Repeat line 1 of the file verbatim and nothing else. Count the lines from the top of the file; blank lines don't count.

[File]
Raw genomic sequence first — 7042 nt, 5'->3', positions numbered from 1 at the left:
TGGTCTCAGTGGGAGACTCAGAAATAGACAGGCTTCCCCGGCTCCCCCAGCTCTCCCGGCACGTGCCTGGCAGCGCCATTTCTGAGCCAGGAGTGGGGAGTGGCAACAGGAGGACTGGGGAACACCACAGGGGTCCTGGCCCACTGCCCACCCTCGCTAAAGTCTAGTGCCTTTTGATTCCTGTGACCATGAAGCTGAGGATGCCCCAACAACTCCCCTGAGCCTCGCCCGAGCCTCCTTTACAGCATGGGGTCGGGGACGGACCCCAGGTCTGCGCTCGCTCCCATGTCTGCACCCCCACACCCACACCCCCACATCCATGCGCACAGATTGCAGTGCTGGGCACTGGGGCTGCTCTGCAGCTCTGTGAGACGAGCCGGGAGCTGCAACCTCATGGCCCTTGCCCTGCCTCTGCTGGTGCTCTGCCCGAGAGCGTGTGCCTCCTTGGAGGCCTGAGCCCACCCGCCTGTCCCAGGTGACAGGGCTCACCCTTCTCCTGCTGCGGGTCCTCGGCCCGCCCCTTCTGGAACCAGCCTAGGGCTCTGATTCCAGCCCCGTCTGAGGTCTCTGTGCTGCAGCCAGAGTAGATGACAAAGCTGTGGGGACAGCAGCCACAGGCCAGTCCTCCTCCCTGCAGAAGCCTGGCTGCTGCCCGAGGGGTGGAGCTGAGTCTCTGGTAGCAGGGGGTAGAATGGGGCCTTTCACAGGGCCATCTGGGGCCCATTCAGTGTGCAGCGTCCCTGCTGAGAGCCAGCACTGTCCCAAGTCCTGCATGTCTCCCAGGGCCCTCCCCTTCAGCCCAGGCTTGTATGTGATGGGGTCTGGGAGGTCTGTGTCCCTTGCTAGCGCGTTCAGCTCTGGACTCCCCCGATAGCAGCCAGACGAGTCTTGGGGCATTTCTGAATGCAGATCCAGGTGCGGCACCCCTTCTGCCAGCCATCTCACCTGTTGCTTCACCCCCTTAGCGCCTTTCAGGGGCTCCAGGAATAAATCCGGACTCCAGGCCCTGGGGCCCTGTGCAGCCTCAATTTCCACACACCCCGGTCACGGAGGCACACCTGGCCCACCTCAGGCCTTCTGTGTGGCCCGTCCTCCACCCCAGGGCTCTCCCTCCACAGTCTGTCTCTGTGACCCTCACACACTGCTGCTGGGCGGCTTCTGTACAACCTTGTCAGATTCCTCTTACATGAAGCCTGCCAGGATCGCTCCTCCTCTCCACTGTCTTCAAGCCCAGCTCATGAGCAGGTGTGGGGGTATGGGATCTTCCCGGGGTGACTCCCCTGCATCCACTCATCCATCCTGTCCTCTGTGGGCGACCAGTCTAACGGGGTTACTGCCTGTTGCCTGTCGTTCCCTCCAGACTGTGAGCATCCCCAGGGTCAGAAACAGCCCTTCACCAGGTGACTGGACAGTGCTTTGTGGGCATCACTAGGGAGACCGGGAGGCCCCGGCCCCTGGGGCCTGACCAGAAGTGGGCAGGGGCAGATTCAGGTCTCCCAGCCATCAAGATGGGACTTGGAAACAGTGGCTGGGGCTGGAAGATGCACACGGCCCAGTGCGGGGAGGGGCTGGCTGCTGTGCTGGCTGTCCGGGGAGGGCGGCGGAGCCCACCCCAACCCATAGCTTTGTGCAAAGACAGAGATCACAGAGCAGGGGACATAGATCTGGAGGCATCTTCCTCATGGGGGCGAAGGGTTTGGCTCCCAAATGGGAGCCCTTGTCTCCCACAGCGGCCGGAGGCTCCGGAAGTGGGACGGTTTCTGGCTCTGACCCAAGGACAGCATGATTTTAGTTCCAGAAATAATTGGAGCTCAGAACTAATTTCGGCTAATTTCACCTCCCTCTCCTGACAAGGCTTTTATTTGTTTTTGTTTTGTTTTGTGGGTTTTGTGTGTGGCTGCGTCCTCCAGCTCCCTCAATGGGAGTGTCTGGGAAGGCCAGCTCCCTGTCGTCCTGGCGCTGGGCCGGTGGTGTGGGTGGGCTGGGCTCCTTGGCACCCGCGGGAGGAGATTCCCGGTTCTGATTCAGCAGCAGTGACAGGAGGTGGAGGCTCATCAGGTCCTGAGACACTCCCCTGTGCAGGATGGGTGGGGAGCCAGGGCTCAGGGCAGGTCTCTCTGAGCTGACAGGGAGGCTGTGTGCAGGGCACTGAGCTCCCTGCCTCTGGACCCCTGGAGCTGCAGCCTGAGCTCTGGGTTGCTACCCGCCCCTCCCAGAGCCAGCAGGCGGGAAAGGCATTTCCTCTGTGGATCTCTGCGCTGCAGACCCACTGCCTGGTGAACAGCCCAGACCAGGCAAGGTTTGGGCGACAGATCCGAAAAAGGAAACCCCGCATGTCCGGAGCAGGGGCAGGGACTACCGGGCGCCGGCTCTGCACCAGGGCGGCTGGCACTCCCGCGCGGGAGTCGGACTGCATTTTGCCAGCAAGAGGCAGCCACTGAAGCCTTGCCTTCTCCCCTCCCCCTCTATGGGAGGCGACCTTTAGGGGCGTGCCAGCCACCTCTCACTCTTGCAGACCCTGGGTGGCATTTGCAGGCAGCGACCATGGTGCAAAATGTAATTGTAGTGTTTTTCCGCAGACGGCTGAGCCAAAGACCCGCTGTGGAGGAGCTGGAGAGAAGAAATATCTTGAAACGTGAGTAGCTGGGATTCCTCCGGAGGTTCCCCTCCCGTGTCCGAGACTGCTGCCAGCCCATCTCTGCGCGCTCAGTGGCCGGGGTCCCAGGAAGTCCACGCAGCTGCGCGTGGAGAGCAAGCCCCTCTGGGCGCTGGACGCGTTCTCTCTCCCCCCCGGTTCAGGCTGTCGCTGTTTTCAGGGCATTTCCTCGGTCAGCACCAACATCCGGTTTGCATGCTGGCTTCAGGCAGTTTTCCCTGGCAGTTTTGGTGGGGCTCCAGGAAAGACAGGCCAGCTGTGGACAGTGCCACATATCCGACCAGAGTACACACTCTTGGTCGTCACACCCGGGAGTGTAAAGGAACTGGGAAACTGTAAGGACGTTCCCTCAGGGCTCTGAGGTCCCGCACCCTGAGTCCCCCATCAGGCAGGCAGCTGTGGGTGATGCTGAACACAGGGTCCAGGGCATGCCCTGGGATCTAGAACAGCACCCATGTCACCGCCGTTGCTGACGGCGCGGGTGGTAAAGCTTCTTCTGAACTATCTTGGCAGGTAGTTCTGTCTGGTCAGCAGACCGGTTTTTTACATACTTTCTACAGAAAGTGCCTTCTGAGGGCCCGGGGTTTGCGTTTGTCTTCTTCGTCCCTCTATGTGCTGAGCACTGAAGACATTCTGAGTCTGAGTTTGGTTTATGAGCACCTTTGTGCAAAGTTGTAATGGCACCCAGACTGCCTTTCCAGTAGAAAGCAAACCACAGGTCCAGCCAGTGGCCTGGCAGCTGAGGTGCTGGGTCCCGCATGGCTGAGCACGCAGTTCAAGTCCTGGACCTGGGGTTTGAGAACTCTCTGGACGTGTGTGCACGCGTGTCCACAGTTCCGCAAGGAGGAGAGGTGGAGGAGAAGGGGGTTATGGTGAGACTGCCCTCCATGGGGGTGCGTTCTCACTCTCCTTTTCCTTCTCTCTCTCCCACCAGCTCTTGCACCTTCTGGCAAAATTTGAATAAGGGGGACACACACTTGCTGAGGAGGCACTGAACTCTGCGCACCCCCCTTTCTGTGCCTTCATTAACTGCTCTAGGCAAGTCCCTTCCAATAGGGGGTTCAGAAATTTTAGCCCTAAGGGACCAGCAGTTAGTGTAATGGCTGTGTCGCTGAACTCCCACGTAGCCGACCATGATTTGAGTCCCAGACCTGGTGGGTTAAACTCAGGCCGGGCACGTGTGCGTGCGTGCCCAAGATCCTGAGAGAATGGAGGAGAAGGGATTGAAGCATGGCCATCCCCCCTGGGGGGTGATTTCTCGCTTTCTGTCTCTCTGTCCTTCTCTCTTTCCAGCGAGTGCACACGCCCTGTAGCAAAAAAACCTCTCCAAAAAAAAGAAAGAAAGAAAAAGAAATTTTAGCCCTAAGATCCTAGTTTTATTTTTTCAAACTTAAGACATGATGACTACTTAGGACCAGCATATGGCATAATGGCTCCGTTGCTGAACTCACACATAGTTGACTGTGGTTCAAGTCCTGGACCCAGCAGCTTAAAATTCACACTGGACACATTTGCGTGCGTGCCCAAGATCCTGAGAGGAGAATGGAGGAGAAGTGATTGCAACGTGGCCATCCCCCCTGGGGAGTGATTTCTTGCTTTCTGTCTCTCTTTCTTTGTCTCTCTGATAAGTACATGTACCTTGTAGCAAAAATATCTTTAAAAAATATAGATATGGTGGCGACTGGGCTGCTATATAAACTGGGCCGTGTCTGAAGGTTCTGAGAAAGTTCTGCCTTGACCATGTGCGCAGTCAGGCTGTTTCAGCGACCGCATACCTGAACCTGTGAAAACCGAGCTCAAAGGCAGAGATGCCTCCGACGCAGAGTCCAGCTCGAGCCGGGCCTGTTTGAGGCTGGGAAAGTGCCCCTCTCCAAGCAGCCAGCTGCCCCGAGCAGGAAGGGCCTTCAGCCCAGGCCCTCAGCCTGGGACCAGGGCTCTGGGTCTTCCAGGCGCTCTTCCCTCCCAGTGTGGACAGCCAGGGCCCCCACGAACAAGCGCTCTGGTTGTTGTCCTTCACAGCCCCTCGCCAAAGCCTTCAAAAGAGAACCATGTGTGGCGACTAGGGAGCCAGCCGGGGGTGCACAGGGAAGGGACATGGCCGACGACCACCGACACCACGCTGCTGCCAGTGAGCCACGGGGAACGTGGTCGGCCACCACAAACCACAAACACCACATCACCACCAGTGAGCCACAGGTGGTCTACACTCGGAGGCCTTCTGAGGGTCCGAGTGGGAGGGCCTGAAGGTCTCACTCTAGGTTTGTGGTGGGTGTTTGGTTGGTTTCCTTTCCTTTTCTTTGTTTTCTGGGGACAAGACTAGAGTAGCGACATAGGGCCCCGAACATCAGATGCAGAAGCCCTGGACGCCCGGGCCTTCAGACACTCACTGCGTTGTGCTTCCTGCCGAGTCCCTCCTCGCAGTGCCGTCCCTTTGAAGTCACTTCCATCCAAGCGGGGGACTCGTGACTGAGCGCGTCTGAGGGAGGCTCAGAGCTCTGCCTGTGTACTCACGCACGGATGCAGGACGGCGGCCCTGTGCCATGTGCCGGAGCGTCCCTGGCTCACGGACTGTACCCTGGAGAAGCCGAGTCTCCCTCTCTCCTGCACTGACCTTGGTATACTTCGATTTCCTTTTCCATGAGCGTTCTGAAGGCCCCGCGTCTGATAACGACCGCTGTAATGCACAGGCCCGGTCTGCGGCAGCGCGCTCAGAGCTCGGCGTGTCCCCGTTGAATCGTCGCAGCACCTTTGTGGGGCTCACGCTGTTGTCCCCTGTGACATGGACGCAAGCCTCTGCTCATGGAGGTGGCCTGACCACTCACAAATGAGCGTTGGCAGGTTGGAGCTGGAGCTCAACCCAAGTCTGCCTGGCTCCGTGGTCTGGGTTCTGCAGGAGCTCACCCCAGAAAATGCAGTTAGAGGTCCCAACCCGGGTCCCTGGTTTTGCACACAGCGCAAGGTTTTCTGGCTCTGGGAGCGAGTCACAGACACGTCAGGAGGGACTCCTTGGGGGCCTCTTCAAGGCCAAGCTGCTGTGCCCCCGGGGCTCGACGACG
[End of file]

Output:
Raw genomic sequence first — 7042 nt, 5'->3', positions numbered from 1 at the left: